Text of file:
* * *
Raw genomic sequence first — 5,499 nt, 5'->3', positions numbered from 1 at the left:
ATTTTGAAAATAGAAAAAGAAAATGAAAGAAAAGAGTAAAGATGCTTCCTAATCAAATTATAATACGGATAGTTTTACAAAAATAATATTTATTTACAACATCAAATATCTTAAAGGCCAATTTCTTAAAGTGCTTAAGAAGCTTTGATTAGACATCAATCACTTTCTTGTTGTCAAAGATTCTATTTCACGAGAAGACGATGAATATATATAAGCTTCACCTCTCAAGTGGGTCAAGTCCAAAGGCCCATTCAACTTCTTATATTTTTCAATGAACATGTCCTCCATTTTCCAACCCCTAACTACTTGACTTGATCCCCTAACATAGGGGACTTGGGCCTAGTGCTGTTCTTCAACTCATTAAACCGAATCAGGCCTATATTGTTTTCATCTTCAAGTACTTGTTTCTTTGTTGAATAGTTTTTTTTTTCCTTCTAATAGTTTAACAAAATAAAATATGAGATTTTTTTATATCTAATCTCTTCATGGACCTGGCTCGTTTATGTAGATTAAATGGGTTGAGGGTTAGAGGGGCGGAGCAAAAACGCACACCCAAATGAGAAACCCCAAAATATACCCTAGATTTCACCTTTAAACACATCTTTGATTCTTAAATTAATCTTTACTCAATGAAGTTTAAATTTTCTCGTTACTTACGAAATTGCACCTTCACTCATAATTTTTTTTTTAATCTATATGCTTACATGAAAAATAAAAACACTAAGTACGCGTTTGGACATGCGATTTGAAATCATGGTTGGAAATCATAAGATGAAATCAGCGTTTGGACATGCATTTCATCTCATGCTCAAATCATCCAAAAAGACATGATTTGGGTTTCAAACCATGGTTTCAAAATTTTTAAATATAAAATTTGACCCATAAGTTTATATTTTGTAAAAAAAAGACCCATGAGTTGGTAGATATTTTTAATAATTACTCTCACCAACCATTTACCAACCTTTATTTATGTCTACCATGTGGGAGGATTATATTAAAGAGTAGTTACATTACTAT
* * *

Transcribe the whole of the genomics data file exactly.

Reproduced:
Raw genomic sequence first — 5,499 nt, 5'->3', positions numbered from 1 at the left:
ATTTTGAAAATAGAAAAAGAAAATGAAAGAAAAGAGTAAAGATGCTTCCTAATCAAATTATAATACGGATAGTTTTACAAAAATAATATTTATTTACAACATCAAATATCTTAAAGGCCAATTTCTTAAAGTGCTTAAGAAGCTTTGATTAGACATCAATCACTTTCTTGTTGTCAAAGATTCTATTTCACGAGAAGACGATGAATATATATAAGCTTCACCTCTCAAGTGGGTCAAGTCCAAAGGCCCATTCAACTTCTTATATTTTTCAATGAACATGTCCTCCATTTTCCAACCCCTAACTACTTGACTTGATCCCCTAACATAGGGGACTTGGGCCTAGTGCTGTTCTTCAACTCATTAAACCGAATCAGGCCTATATTGTTTTCATCTTCAAGTACTTGTTTCTTTGTTGAATAGTTTTTTTTTTCCTTCTAATAGTTTAACAAAATAAAATATGAGATTTTTTTATATCTAATCTCTTCATGGACCTGGCTCGTTTATGTAGATTAAATGGGTTGAGGGTTAGAGGGGCGGAGCAAAAACGCACACCCAAATGAGAAACCCCAAAATATACCCTAGATTTCACCTTTAAACACATCTTTGATTCTTAAATTAATCTTTACTCAATGAAGTTTAAATTTTCTCGTTACTTACGAAATTGCACCTTCACTCATAATTTTTTTTTTAATCTATATGCTTACATGAAAAATAAAAACACTAAGTACGCGTTTGGACATGCGATTTGAAATCATGGTTGGAAATCATAAGATGAAATCAGCGTTTGGACATGCATTTCATCTCATGCTCAAATCATCCAAAAAGACATGATTTGGGTTTCAAACCATGGTTTCAAAATTTTTAAATATAAAATTTGACCCATAAGTTTATATTTTGTAAAAAAAAGACCCATGAGTTGGTAGATATTTTTAATAATTACTCTCACCAACCATTTACCAACCTTTATTTATGTCTACCATGTGGGAGGATTATATTAAAGAGTAGTTACATTACTAT